I am finishing this blog as Boris is announcing a new lockdown for England. It is absolutely clear that schools will, of course, remain fully open and, at this moment in time, I have not received any further updates from the Government. I expect we shall receive more information over the next couple of days and I shall provide further updates via parent mail if and when they do arrive. As it is, we are all set to continue with our safety procedures in place for another half term focussed on safety and learning.


Section from the October Blog 2019 on the power of sleep:

A member of staff sent me a link to a TED talk, which focuses on the importance of sleep. The talk was given by Matt Walker who is an English Scientist and professor of neuroscience and psychology at the University of California (Americans always seem to take these things much more seriously than we do in England!). Matt Walker and his team have been doing extensive research into the connection between sleep, learning and memory.

What they have found after conducting various experiments is that there is a 40% deficit in the brains capacity to make new memories without sleep. By tracking the activity in the part of the brain called the Hippocampus which is responsible for receiving and processing all information into the brain, the scientists found that sleep deprivation almost shuts down the functionality of the Hippocampus. This effectively means that experiences or learning cannot be committed to memory.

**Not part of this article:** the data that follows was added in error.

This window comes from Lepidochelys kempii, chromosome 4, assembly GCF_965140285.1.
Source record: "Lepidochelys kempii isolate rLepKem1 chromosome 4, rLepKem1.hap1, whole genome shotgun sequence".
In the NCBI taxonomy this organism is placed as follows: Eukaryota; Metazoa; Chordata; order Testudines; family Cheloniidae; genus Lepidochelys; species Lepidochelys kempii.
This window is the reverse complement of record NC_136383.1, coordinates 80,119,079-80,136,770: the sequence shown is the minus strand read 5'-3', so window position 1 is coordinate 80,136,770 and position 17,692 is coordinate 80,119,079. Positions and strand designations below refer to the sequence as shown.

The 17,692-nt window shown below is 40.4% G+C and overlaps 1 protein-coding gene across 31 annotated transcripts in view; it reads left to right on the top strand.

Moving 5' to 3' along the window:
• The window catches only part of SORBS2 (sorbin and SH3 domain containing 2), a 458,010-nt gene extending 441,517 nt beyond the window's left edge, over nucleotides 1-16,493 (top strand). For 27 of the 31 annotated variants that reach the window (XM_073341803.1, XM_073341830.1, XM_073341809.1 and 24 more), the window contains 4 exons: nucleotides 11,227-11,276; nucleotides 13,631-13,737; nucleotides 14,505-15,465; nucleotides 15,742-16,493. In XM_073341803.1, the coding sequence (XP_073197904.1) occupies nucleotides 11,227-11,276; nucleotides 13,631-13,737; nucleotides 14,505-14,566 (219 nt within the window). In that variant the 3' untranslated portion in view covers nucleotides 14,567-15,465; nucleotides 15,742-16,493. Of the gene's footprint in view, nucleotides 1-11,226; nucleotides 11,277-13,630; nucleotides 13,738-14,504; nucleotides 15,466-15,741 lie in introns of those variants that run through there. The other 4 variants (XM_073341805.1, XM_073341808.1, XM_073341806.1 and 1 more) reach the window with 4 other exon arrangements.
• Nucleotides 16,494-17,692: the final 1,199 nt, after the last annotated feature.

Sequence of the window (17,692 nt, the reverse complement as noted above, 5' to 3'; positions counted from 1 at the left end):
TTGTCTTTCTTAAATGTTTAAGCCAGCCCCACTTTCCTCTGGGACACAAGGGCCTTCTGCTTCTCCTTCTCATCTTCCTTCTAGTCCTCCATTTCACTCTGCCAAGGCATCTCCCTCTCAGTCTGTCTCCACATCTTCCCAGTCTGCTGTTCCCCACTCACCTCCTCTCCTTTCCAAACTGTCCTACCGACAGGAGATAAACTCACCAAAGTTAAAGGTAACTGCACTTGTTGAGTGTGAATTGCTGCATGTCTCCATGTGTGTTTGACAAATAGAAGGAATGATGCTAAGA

Regular deep sleep generates intense brain activity that carries out a sort of ‘file transfer’ if you like, moving information from the short-term memory to long-term memory, making that information or knowledge safe. Without this deep sleep, the file transfer process does not happen, and the information in the short-term memory gets overwritten quickly with new information coming in.

As a result, it is very clear that we all need sleep after learning; to hit the ‘save’ button and we need sleep before learning, to prepare the brain so it can absorb new information. Without sleep, the brain just becomes waterlogged and cannot process or save new information. The key point now is to sell this to our teenagers, so they start to see sleep as being their superpower that will make them stronger and capable of success. And what teenager does not want to be successful? For boys, there is also an important message about what sleep can do to aid your virility - and I am sure that this might also have some buy-in.

If you are interested in the TED talk, please watch it on this link, the first 5 minutes are particularly relevant to what I have been talking about above: